A planning judgement of significance

I don't often write on the ramifications of a single piece of caselaw. However, it is not often that the Supreme Court delivers a planning judgement of such wide-ranging potential significance as this – Hillside Parks Ltd (Appellant) v Snowdonia National Park Authority (Respondent). Will this case become as frequently talked about as Wheatcroft, or Powergen or as significant in its time as Dover v CPRE or Cala? A top five for the decade? Let's see.

From my reading and an overnight pool of the various comments already being made on this case, the Supreme Court reaffirms or confirms the following key points:

  1. We do not accept that ... there is any principle in planning law whereby a planning permission can be abandoned.
  2. Where planning permission for a multi-unit development is applied for and is granted; it is granted for that development as an integrated whole. From a spatial point of view, a planning permission to develop a plot of land is not severable into separate permissions applicable to discrete parts of the site. 
  3. A planning permission is not granted conditional upon completion of the whole scheme of development covered by the permission. The statute itself imposes no condition precedent or subsequent that the authorisation granted be implemented in full.
  4. Carrying out under an independent planning permission on any part of a multi-phase development which departed in a material way from that scheme would make it physically impossible and hence unlawful to carry out any further development under the original permission.
  5. Despite the limited power to amend an existing planning permission, there is no reason why an approved development scheme cannot be modified by an appropriately framed additional planning permission which covers the whole site and includes the necessary modifications. The position then would be that the developer has two permissions in relation to the whole site, with different terms, and is entitled to proceed under the second.
  6. If an application for a permission described as a 'variation' is properly to be analysed in this way, ordinarily it would have to be accompanied by a plan which showed how the proposed new permission incorporated the changes indicated into a coherent design for the whole site.
  7. Where an application for a variation of a previous permission is properly to be regarded as an application for a fresh permission for the whole site, this may of course mean that the application is required to be accompanied by certain documentation relevant to the whole site, such as an environmental impact assessment. Where the variation is comparatively minor and circumstances have not changed, it may be possible to re-use or update such documentation submitted in support of the application for the previous permission. Whether this is possible or not will depend upon the particular circumstances.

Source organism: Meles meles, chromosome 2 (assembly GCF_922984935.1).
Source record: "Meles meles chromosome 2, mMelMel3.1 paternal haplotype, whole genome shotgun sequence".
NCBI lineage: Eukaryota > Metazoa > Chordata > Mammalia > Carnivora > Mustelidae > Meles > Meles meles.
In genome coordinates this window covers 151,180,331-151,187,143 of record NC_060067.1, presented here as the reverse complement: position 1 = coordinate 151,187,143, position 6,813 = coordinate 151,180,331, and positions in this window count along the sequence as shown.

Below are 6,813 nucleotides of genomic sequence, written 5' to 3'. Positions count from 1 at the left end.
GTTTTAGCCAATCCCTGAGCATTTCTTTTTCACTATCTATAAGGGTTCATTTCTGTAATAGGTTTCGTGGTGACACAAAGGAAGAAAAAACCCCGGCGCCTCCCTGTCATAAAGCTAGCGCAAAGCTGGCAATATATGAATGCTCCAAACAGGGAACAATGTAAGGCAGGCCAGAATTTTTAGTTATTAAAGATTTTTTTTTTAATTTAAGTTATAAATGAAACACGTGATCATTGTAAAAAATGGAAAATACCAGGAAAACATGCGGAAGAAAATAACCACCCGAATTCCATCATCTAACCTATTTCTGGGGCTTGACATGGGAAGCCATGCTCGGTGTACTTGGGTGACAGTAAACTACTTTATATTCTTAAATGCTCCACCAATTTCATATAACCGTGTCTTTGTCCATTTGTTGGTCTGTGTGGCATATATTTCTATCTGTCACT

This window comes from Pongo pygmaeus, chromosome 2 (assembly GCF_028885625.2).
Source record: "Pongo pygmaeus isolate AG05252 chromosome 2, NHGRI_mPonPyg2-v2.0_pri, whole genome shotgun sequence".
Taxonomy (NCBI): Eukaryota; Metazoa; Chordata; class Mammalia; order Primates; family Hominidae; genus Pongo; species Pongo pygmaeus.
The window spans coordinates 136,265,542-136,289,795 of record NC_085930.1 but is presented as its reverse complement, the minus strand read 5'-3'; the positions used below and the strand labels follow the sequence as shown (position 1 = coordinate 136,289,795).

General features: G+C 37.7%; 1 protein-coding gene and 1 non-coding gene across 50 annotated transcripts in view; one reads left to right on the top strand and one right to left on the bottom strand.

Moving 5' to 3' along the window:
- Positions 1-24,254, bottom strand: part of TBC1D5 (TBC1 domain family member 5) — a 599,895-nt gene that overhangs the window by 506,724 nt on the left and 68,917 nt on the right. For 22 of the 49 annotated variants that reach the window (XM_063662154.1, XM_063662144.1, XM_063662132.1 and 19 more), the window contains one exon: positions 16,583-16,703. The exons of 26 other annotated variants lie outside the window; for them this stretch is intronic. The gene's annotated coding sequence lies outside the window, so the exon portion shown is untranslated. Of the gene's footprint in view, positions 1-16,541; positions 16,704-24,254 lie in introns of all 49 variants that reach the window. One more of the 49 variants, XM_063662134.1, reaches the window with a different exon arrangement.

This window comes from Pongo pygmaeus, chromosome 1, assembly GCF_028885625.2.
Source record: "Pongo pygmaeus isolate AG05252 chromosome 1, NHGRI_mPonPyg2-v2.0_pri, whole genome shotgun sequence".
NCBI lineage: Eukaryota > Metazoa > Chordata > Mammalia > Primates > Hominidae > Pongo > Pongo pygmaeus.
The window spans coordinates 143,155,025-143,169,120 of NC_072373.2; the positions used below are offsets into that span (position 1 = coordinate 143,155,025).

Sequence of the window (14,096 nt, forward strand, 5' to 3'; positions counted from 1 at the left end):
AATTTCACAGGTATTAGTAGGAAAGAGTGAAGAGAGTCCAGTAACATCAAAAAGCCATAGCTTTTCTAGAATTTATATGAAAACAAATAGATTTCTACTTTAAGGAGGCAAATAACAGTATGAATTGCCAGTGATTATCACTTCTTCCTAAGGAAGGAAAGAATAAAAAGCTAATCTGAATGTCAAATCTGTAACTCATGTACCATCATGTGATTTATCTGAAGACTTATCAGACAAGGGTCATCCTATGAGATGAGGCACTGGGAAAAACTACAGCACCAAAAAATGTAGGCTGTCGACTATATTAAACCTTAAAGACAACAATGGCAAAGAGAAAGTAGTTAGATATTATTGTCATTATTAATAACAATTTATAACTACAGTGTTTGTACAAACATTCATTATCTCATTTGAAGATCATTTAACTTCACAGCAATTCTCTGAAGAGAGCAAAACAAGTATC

8. It is possible in principle for a local planning authority to grant a planning permission which approves a modification of such an entire scheme rather than constituting a separate permission referable just to part of the scheme. The developer has failed to show, however, that the additional planning permissions under which development has been carried out on the Balkan Hill site since 1987 should be construed in this way.

No doubt much commentary on the ramifications of this will follow. In my view there are practical difficulties with the way the cookie has crumbled in the Supreme Court this week. As Charlie Banner KC submitted, there remains a practical inconvenience if a developer who, when carrying out a large development, encounters a local difficulty or wishes for other reasons to depart from the approved scheme in one particular area of the site.

At the lesser reading of this judgement, greater care will need to be taken that such variations are properly presented as part of the whole. In some instances, these principles will prevent a flexibility some developers and LPAs had previously worked to via the colloquially known 'slot/drop-in' application. It is not the end to that short-cut, but it will require a full analysis on each occasion it is sought to be used.


This information is for general information purposes only and does not constitute legal advice. It is recommended that specific professional advice is sought before acting on any of the information given. Please contact us for specific advice on your circumstances. © Shoosmiths LLP 2024.



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